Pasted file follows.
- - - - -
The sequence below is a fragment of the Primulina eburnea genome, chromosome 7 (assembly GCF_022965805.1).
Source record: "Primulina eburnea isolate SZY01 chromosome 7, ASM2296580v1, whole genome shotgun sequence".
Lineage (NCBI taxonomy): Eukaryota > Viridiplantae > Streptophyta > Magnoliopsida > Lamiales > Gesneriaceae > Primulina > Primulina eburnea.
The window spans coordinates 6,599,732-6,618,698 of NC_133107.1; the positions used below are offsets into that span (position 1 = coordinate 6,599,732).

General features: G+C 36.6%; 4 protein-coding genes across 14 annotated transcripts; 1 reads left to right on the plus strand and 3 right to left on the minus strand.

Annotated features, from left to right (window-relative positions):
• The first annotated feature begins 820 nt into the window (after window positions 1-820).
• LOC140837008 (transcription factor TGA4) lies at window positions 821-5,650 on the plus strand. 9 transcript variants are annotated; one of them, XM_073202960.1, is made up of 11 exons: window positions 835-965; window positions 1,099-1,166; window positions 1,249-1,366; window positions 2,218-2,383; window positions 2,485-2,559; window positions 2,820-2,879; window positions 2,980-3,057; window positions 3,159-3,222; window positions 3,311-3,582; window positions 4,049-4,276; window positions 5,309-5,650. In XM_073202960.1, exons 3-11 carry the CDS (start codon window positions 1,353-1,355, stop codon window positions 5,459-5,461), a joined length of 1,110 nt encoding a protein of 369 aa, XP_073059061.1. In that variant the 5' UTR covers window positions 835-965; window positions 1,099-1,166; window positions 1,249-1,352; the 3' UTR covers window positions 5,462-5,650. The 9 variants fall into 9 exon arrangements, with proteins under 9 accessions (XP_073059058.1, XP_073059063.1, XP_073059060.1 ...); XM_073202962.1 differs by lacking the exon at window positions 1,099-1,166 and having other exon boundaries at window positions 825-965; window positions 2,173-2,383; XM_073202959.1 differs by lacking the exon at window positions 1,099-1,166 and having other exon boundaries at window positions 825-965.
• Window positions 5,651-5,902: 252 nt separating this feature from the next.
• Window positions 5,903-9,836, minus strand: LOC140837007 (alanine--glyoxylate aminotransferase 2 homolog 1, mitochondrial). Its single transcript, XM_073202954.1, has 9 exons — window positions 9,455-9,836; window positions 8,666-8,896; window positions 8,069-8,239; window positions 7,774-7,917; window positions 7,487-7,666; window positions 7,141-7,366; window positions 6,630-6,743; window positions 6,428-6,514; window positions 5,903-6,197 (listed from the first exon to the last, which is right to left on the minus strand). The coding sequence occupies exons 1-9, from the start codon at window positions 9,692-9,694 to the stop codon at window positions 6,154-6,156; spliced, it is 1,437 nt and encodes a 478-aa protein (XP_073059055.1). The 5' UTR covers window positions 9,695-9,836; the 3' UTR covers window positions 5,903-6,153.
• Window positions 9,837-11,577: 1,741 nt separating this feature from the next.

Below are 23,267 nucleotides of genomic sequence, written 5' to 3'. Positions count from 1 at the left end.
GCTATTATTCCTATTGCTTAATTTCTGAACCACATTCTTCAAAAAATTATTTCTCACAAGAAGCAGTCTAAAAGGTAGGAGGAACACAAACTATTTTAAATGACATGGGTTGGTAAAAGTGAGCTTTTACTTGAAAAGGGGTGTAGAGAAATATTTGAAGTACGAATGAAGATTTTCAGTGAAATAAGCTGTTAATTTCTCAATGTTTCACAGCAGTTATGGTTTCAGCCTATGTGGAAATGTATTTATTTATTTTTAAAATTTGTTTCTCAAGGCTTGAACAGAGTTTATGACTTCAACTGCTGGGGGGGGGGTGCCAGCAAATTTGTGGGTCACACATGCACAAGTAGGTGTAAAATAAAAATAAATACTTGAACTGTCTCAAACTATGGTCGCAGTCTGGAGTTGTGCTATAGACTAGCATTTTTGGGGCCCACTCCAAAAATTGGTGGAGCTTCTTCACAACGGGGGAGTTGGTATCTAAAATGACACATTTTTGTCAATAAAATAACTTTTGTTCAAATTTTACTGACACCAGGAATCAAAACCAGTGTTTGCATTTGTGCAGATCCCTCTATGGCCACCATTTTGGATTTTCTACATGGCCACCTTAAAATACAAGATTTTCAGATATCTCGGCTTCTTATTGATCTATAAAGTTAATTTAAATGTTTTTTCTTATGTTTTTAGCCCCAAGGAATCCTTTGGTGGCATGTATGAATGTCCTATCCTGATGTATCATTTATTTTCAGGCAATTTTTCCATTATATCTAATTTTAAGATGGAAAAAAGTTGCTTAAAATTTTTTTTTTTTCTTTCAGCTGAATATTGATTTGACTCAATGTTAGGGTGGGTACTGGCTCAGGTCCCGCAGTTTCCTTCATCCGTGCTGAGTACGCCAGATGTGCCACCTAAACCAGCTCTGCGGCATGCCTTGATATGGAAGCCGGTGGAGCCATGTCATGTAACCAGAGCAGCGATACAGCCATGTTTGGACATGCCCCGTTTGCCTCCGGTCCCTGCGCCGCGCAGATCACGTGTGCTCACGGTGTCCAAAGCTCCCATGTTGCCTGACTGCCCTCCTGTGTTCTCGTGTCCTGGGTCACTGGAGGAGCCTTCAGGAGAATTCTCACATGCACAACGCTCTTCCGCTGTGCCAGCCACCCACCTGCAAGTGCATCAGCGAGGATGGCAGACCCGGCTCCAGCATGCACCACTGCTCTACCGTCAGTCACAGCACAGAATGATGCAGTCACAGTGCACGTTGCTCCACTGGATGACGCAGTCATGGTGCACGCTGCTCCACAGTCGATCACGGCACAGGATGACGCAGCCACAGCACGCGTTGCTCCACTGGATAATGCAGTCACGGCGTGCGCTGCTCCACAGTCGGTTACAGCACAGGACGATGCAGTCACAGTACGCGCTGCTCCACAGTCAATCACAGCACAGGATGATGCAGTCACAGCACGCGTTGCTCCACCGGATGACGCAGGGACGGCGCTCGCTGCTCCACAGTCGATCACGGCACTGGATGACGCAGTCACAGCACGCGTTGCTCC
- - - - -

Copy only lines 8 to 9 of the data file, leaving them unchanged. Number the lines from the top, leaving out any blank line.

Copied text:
• LOC140837008 (transcription factor TGA4) lies at window positions 821-5,650 on the plus strand. 9 transcript variants are annotated; one of them, XM_073202960.1, is made up of 11 exons: window positions 835-965; window positions 1,099-1,166; window positions 1,249-1,366; window positions 2,218-2,383; window positions 2,485-2,559; window positions 2,820-2,879; window positions 2,980-3,057; window positions 3,159-3,222; window positions 3,311-3,582; window positions 4,049-4,276; window positions 5,309-5,650. In XM_073202960.1, exons 3-11 carry the CDS (start codon window positions 1,353-1,355, stop codon window positions 5,459-5,461), a joined length of 1,110 nt encoding a protein of 369 aa, XP_073059061.1. In that variant the 5' UTR covers window positions 835-965; window positions 1,099-1,166; window positions 1,249-1,352; the 3' UTR covers window positions 5,462-5,650. The 9 variants fall into 9 exon arrangements, with proteins under 9 accessions (XP_073059058.1, XP_073059063.1, XP_073059060.1 ...); XM_073202962.1 differs by lacking the exon at window positions 1,099-1,166 and having other exon boundaries at window positions 825-965; window positions 2,173-2,383; XM_073202959.1 differs by lacking the exon at window positions 1,099-1,166 and having other exon boundaries at window positions 825-965.
• Window positions 5,651-5,902: 252 nt separating this feature from the next.